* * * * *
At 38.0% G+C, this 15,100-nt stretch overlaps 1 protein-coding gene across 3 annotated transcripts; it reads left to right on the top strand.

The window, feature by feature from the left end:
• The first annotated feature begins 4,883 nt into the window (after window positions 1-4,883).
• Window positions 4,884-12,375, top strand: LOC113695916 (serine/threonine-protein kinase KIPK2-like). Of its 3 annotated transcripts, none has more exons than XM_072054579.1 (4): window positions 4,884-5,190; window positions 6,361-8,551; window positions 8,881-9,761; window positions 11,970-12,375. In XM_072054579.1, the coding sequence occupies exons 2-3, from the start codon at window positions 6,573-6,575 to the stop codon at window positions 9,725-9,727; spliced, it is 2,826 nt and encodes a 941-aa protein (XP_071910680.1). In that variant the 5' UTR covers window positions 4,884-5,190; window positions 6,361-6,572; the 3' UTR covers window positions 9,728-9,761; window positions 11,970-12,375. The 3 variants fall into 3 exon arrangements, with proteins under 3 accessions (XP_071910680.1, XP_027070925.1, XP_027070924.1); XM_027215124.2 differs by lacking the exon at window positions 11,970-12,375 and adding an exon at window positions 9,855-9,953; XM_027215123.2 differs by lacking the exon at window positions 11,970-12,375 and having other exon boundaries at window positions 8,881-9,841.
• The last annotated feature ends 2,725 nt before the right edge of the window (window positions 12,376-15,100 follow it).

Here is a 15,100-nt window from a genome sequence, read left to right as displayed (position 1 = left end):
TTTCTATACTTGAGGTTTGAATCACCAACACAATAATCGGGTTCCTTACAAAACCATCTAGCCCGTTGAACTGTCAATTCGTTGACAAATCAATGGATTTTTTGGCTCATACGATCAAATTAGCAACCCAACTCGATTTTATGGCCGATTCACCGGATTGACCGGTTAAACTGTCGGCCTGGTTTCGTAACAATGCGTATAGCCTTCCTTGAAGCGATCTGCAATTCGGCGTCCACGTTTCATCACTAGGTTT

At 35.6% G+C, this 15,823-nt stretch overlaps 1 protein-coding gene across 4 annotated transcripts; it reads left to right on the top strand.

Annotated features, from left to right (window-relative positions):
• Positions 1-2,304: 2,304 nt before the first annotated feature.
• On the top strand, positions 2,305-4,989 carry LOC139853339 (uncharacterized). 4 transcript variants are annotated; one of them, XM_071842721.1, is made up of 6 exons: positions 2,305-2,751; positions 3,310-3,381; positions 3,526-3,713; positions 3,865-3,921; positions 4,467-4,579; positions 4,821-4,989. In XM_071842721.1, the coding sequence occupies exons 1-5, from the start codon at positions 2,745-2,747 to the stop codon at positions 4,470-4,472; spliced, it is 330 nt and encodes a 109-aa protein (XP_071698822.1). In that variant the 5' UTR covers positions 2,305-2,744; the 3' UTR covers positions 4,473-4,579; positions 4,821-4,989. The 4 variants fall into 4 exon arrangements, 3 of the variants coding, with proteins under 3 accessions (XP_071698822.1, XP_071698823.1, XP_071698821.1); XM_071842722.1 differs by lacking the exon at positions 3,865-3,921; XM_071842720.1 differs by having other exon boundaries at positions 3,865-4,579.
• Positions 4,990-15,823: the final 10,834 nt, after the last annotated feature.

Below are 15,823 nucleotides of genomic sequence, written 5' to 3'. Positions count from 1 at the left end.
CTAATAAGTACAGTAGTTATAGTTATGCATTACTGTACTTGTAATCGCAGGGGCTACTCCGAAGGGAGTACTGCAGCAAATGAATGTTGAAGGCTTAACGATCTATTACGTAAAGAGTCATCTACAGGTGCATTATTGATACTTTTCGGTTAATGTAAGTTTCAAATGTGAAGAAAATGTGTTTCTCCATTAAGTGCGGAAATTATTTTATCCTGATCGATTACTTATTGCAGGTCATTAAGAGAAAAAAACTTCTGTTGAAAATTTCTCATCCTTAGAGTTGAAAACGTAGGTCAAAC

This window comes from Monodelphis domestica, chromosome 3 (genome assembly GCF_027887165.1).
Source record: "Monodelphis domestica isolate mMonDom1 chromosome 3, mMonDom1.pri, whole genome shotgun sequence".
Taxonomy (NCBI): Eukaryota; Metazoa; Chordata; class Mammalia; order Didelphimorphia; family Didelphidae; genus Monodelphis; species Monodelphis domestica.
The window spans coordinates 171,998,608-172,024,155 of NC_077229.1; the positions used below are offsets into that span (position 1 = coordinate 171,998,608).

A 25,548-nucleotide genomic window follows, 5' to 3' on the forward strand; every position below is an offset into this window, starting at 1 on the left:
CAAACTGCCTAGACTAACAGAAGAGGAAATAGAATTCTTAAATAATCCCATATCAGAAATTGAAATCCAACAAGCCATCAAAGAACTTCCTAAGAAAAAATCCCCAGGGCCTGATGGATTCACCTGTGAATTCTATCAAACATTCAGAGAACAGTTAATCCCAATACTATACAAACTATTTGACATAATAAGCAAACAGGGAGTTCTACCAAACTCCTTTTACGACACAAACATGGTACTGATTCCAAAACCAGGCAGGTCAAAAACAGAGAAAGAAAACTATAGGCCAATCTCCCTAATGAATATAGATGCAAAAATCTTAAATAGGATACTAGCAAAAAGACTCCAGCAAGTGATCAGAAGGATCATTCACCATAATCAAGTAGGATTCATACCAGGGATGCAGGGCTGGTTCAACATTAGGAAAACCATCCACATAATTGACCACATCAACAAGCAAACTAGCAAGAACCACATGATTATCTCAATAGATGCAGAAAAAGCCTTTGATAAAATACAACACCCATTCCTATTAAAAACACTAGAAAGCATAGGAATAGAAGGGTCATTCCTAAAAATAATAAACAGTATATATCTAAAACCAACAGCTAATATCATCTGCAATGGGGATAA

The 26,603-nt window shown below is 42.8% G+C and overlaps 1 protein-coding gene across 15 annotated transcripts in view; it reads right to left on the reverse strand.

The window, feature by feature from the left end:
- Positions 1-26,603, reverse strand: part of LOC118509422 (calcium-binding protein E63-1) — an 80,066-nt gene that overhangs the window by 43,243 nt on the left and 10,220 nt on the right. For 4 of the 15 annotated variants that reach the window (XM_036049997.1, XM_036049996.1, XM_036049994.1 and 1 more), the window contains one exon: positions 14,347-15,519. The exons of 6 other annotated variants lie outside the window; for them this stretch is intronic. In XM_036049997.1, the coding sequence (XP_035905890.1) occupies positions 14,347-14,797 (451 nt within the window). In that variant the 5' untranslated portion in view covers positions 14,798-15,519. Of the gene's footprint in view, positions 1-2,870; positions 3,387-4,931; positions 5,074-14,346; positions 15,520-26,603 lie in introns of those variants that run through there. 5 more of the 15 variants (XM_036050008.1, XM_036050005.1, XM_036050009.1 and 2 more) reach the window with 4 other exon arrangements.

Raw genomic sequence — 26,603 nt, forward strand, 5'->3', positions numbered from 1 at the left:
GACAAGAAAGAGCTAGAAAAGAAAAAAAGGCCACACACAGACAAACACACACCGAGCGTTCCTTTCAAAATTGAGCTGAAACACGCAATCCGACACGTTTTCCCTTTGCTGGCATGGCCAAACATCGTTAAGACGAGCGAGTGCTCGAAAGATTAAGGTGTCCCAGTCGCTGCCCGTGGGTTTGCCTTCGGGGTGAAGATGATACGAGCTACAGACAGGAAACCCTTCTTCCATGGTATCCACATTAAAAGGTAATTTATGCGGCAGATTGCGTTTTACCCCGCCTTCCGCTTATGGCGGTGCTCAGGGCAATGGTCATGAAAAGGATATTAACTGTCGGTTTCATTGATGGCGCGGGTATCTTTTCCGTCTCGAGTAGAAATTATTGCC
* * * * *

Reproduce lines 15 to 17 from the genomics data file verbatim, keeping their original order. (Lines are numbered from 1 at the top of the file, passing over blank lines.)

This window comes from Monodelphis domestica, chromosome 3 (genome assembly GCF_027887165.1).
Source record: "Monodelphis domestica isolate mMonDom1 chromosome 3, mMonDom1.pri, whole genome shotgun sequence".
Taxonomy (NCBI): Eukaryota; Metazoa; Chordata; class Mammalia; order Didelphimorphia; family Didelphidae; genus Monodelphis; species Monodelphis domestica.